Thursday, May 29, 2014

Bluetooth for data exfiltration. Say what?!? Part 4: Some Registry artifacts


Hello again readers and welcome back to another post regarding evidence left behind during Bluetooth data "exfiltration". Today's post is going to focus primarily on Registry artifacts. 

First of all, I want to point out a post made by Russ Taylor regarding Last Modified time updates. The "Last Modified" time stamps on Windows system files are no longer updated like they "used" to be and it is entirely possible to have time stamps from Registry hives and Event Logs (among other files) that are in the past, but the files themselves will have entries from the "future" For example, my NTUSER.dat timestamp was 05/19/2014 at 14:45:17, but the hive had entries from 05/20/2014 15:20:55. Great Scott! <cue Back to the Future music>

NTUSER.dat timestamp shows the "Last Modified" time 05/19/2014 14:45:17

Software-Atheros-VistaAddOn-Devices NTUSER.dat key updated at 05/20/2014 15:20:55. Great Scott!

The issue of "normal" time stamp updating seems to have been first noticed with Windows 7 and  underscores the fact that a forensicator cannot simply rely on file system time stamps alone. In fact, with a couple of lines in PowerShell, you can change timestamps with ease: 

$file = (gi malware.exe);
$file.CreationTime = '8/1/14 12:00AM';
$file.LastWriteTime = '8/1/14 12:00AM';

(Props to Brian Baskin for these exact commands. You may see these again some day....)



(NOTE: I want to test the time stamps out using a program like Triforce to see what additional data it can provide. It is on my list of things to do!)


So, now that we have covered the time stamps next up is covering some of the interesting data contained within the Registry itself.

The first example is in the aforementioned NTUSER.dat hive associated with my user account (which is cleverly named "Brian"). There is quite a bit of data located under the "Software-Atheros-VistaAddOn-Devices" path that looks to be associated with the connection of my Galaxy Note 2 via Bluetooth. I have to dig into the data more (when time permits) to try to figure out exactly "what" information can be determined from the Registry entry(ies). It still doesn't look like there is any evidence of actual "exfiltration" but it is nice to have another item that seems to match pretty closely to the connected device times.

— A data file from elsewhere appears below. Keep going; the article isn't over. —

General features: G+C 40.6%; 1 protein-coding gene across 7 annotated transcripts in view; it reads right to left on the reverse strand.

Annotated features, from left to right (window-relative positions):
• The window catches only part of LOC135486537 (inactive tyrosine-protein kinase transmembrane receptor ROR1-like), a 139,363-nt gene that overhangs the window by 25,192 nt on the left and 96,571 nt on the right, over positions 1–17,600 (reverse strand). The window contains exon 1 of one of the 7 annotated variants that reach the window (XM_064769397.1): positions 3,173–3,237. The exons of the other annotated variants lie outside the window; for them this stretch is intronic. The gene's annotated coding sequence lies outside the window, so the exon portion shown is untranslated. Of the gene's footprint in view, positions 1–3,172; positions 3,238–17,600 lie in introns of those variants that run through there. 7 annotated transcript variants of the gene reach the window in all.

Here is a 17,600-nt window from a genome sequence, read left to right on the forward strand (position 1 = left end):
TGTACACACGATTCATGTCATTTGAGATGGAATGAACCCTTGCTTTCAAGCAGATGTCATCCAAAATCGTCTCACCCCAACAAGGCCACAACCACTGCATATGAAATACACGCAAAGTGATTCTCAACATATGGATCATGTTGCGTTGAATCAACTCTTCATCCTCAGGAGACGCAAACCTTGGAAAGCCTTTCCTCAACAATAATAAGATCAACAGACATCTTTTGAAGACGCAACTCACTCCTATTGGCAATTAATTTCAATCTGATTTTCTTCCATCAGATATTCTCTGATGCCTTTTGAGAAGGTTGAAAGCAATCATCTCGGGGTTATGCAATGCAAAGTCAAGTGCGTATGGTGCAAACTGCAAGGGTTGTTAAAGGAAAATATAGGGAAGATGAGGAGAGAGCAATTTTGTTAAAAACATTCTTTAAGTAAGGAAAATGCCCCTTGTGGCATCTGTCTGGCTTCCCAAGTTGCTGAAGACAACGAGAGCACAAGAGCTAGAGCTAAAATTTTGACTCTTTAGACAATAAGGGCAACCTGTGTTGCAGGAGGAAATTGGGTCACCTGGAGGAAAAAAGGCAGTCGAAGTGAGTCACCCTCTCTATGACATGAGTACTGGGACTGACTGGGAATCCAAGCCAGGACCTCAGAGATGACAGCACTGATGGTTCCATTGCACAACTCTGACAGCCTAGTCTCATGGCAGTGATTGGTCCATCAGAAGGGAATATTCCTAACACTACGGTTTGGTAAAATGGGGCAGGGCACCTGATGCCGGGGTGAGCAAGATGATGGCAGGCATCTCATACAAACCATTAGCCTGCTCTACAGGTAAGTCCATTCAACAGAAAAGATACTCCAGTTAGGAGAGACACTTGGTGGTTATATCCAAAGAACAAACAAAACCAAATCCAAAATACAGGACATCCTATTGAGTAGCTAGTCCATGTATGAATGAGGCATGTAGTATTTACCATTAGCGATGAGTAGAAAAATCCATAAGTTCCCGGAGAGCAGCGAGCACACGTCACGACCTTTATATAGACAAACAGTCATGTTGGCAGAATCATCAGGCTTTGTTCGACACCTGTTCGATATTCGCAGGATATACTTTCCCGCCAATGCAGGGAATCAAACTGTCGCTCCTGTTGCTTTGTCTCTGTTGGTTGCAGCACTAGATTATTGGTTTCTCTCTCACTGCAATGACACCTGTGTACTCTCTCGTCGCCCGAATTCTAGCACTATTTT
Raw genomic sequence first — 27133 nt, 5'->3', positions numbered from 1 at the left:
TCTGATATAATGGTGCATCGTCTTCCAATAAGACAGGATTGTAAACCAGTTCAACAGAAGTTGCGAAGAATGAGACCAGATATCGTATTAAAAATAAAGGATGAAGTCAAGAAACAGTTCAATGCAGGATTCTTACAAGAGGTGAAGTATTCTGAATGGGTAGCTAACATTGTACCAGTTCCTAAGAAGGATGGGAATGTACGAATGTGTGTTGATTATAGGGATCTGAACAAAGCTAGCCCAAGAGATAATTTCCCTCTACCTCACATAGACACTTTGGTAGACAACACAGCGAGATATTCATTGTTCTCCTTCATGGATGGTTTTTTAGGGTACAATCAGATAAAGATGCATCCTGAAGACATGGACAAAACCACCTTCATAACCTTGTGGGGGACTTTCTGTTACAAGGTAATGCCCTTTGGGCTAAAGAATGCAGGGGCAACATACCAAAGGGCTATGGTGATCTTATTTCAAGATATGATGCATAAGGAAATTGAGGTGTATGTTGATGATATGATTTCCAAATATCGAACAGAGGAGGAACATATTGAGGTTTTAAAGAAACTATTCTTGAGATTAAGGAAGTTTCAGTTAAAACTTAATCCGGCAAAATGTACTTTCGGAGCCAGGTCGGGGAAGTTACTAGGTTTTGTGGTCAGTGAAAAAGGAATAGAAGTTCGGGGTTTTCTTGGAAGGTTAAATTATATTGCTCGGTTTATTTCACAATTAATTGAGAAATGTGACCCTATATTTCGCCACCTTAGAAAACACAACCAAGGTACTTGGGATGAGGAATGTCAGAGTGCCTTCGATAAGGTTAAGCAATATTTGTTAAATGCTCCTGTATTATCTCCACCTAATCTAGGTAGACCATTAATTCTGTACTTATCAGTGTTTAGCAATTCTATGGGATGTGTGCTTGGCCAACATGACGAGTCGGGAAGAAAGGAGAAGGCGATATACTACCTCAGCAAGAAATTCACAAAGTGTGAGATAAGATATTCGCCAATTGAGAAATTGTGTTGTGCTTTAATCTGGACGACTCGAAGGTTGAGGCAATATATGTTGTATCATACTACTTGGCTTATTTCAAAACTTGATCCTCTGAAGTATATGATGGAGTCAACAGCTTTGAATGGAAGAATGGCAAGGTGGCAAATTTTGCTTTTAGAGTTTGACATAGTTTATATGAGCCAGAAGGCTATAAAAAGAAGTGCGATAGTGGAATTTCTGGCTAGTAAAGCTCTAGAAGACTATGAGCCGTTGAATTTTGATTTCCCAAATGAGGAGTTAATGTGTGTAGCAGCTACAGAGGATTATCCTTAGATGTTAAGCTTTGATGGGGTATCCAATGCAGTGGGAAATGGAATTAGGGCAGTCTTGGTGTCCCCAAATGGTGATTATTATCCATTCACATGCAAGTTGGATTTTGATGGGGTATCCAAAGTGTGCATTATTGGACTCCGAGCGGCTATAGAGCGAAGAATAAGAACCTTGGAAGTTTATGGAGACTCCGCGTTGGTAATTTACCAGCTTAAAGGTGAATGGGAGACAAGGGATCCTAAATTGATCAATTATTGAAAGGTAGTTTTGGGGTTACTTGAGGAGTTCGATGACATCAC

The Software-Atheros-VistaAddOn-Devices key screenshot, again!

X-Ways Forensics (my forensic analysis tool of choice) also has the ability to carve entries from Registry Hives. This also needs some more digging, as it looks like it is an entry regarding the command and the arguments needed to initiate the Bluetooth connection.



"Path unknown" Registry entry, with Win7UI.exe and the SCH-I605 Bluetooth MAC address

The SOFTWARE hive also had some entries associated with the Bluetooth connection under the path "Microsoft-Device Association Framework-Store" path. This also requires some more investigation, but once again, it does not appear that this shows anything along the lines of exfiltration, but only connections. These timestamps are prior to the timestamps entries that were created in the NTUSER.dat hive.

SOFTWARE entries regarding the Bluetooth connection


So at least we have a little more data that helps correlate some of the connection times, but we still have not found anything definitive that proves "exfil.doc" was indeed transferred from my computer to my phone via Bluetooth. But, the search continues...



Friday, May 23, 2014

Bluetooth for data exfiltration. Say what?!? Part 3: Do you want "TCP" with that?

Please read Part 1 and Part 2 prior to reading this post, as some of the items that are contained in this post are covered more in-depth in the previous posts. I wanted to dig a little deeper into the Bluetooth file transfer to see if I could find some more information. As Micah Norman pointed out, "Knowing Windows, there has got to be something else juicy...". I think that most members of the DFIR community are surprised that there isn't more information stored by the Windows with regards to Bluetooth file transfers.